Amid the ongoing COVID 19 crisis, the past week saw a major decision from the Planning Inspectorate, which saw two new garden communities judged to be unsound.
The two sites at West of Marks Tey and West of Braintree in North Essex were part of three sites designed to deliver a total of 43,000 homes across Tendring, Colchester and Braintree. The third site, East Colchester, was judged to be sustainable.
With detailed modifications coming forward soon from the inspector, the three local authorities have reportedly decided to not challenge the ruling. This decision will doubtless have a huge impact on the authorities concerned, their emerging Local Plans and across Essex.
Braintree’s Conservative council leader, Graham Butland, said the decision was “a huge disappointment and one that will adversely impact on the district for years to come”.
He warned that “further urban sprawl is now a real threat” in Braintree.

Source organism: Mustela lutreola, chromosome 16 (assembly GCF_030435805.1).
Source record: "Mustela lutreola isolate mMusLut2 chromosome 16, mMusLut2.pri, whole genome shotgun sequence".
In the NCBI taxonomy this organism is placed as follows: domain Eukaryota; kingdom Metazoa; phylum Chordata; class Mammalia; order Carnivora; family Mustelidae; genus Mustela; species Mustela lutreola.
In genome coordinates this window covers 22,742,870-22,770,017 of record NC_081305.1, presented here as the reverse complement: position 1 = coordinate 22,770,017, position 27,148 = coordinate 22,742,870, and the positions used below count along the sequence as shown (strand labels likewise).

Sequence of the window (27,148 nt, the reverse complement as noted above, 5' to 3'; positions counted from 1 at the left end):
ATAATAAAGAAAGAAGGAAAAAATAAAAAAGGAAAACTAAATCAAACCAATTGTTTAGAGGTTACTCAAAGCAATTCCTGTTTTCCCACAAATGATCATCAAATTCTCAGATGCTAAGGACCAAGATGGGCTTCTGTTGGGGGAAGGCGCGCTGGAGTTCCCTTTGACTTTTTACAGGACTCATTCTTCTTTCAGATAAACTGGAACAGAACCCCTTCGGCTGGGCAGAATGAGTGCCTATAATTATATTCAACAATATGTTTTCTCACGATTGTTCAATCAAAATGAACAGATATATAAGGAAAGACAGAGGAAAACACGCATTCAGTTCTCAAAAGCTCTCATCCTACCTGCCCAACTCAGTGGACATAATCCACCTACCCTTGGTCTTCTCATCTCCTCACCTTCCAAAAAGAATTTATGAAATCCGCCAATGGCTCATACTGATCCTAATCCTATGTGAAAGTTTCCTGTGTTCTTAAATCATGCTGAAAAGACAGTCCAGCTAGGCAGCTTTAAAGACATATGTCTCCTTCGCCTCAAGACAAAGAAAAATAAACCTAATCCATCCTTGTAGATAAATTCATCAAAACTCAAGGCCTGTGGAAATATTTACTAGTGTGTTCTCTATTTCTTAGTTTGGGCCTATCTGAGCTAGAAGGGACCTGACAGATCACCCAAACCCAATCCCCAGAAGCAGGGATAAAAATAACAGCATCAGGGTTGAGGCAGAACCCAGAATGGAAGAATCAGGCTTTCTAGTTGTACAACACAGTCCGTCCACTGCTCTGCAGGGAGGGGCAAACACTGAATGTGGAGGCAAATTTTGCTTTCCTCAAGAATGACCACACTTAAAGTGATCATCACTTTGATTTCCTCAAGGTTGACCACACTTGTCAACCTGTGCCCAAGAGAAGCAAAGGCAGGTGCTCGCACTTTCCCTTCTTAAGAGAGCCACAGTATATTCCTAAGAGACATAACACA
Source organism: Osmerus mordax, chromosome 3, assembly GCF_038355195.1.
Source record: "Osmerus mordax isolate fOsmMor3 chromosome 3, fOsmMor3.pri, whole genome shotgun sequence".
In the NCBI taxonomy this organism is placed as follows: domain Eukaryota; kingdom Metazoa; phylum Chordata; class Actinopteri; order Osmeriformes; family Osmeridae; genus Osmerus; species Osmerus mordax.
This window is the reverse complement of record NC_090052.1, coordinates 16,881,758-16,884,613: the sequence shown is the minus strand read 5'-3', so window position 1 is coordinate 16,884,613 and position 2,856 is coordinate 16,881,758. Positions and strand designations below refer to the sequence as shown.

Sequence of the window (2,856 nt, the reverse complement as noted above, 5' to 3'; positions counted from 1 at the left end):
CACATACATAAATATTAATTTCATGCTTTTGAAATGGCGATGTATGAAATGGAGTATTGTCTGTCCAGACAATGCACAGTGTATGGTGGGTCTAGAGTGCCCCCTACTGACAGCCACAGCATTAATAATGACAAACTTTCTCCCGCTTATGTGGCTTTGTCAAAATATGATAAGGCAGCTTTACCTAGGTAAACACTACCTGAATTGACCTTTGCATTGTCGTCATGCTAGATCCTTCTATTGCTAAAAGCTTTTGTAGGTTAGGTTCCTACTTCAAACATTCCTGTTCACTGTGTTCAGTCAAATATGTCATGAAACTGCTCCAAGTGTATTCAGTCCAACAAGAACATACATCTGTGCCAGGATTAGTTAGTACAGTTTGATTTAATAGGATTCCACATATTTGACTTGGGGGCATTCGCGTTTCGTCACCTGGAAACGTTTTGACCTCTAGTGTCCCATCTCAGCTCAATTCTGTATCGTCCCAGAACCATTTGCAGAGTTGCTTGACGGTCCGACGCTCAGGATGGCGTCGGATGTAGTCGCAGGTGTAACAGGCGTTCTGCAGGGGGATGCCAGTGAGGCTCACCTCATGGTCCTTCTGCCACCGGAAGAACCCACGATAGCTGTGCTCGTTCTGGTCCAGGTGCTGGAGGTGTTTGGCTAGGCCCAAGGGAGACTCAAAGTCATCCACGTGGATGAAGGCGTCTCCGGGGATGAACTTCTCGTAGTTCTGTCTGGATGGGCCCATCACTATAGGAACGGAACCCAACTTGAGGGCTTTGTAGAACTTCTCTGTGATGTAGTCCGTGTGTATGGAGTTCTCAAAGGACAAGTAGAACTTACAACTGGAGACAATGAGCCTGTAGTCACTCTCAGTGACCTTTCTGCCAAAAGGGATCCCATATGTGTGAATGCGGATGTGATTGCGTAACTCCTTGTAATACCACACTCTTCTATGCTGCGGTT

The Ministry for Housing, Communities and Local Government said it would “remain committed to supporting new garden communities and helping these schemes to get off the ground”.
However, the decision may also shine a light on the Government’s overarching strategy to deliver 49 garden communities as part of an overall commitment to build 300,000 homes per year.
Research from Lichfields released in December showed that of these 49 communities, 35% were identified in emerging plans subject to examination, while 30% had no planning permission and were not allocated despite being promoted. Since 2014, the research found that only 3% had been completed.
It may be too soon to pass judgement on garden communities but the examples in North Essex seem to show that the Government will need to give serious thought on how to deliver other projects, particularly when it comes to enabling infrastructure investment.